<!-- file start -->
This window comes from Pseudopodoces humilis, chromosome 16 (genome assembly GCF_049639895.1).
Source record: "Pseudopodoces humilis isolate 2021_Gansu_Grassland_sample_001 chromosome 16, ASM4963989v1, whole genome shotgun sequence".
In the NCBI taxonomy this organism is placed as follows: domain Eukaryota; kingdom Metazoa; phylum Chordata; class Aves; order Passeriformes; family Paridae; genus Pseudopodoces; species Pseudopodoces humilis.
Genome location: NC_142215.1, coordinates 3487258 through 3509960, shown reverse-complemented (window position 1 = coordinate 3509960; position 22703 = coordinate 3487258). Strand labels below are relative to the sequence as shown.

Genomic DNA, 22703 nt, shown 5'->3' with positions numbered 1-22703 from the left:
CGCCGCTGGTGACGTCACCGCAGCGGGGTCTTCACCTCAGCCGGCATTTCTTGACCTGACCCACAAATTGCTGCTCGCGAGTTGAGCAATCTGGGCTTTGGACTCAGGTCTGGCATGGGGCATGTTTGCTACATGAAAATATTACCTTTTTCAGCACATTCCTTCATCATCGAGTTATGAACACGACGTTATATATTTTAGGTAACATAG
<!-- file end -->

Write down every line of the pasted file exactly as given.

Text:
This window comes from Pseudopodoces humilis, chromosome 16 (genome assembly GCF_049639895.1).
Source record: "Pseudopodoces humilis isolate 2021_Gansu_Grassland_sample_001 chromosome 16, ASM4963989v1, whole genome shotgun sequence".
In the NCBI taxonomy this organism is placed as follows: domain Eukaryota; kingdom Metazoa; phylum Chordata; class Aves; order Passeriformes; family Paridae; genus Pseudopodoces; species Pseudopodoces humilis.
Genome location: NC_142215.1, coordinates 3487258 through 3509960, shown reverse-complemented (window position 1 = coordinate 3509960; position 22703 = coordinate 3487258). Strand labels below are relative to the sequence as shown.

Genomic DNA, 22703 nt, shown 5'->3' with positions numbered 1-22703 from the left:
CGCCGCTGGTGACGTCACCGCAGCGGGGTCTTCACCTCAGCCGGCATTTCTTGACCTGACCCACAAATTGCTGCTCGCGAGTTGAGCAATCTGGGCTTTGGACTCAGGTCTGGCATGGGGCATGTTTGCTACATGAAAATATTACCTTTTTCAGCACATTCCTTCATCATCGAGTTATGAACACGACGTTATATATTTTAGGTAACATAG